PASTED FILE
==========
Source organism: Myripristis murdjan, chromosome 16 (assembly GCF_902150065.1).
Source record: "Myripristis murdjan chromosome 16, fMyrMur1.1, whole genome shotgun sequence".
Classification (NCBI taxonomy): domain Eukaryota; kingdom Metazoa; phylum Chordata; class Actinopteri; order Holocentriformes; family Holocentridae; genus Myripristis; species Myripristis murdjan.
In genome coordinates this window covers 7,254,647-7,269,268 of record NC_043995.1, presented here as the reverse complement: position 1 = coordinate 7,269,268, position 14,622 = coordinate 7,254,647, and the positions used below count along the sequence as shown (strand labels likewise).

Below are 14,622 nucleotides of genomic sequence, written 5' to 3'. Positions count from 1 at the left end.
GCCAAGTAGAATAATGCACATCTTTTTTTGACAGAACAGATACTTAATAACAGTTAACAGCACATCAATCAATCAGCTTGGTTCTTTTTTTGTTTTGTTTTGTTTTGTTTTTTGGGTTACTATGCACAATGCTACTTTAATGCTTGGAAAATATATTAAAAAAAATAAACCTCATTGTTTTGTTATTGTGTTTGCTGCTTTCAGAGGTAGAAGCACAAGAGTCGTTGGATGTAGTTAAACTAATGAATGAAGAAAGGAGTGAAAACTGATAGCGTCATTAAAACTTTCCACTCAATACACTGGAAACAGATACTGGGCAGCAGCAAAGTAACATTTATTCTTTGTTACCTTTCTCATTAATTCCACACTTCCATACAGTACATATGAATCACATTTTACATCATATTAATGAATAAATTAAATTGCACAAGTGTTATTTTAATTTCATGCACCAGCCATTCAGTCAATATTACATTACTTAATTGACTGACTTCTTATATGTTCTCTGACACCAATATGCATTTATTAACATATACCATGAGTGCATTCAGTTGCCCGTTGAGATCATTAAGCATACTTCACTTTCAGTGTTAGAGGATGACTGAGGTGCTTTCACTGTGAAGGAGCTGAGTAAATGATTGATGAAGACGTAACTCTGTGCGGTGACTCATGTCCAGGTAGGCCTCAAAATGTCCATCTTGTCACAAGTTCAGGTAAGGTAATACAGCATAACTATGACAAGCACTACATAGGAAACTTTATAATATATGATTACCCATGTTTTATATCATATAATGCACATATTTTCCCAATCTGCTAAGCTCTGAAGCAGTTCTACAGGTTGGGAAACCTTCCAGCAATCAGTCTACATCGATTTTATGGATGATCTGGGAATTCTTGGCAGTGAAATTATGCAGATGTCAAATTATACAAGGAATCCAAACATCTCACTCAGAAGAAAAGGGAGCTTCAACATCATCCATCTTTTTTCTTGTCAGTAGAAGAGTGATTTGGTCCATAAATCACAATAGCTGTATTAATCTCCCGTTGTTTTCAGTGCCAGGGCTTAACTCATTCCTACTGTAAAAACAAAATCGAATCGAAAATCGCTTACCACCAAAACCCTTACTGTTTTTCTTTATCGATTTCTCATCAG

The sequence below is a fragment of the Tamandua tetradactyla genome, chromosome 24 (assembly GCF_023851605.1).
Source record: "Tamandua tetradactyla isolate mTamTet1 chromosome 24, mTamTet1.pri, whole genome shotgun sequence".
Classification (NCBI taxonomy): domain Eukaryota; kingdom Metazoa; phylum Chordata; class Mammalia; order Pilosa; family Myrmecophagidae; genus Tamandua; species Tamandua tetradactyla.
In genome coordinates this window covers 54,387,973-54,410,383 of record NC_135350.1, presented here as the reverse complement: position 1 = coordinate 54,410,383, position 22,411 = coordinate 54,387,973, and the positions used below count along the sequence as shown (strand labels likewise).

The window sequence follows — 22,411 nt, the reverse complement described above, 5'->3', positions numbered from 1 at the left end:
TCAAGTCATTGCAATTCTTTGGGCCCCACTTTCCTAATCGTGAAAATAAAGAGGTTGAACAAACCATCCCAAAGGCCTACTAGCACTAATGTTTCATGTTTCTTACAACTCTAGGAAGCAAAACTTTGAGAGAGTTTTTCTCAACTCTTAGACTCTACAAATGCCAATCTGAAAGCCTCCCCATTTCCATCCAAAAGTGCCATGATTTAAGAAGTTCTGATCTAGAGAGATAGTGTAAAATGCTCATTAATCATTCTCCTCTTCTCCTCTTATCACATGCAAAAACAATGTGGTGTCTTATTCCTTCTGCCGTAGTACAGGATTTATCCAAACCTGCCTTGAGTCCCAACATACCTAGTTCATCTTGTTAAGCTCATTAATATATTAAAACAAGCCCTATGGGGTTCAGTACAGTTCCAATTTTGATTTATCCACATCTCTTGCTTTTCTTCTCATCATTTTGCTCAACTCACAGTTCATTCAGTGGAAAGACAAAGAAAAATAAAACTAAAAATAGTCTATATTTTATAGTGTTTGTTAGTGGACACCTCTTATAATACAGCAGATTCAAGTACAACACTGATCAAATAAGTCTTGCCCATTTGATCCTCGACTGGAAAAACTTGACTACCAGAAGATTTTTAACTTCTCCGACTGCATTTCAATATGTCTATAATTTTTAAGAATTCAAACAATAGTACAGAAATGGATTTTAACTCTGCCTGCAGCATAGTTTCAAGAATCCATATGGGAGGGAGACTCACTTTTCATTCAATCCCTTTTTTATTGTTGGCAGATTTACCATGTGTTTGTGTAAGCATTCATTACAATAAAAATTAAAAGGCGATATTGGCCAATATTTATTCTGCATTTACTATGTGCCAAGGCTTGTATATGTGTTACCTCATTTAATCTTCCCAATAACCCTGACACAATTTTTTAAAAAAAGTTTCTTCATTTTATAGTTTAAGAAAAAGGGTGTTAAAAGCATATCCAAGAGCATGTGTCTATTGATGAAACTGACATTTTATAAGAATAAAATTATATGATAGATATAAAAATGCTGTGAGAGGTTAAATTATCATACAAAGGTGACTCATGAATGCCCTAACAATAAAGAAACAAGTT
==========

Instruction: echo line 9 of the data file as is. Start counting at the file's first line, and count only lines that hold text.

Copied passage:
Classification (NCBI taxonomy): domain Eukaryota; kingdom Metazoa; phylum Chordata; class Mammalia; order Pilosa; family Myrmecophagidae; genus Tamandua; species Tamandua tetradactyla.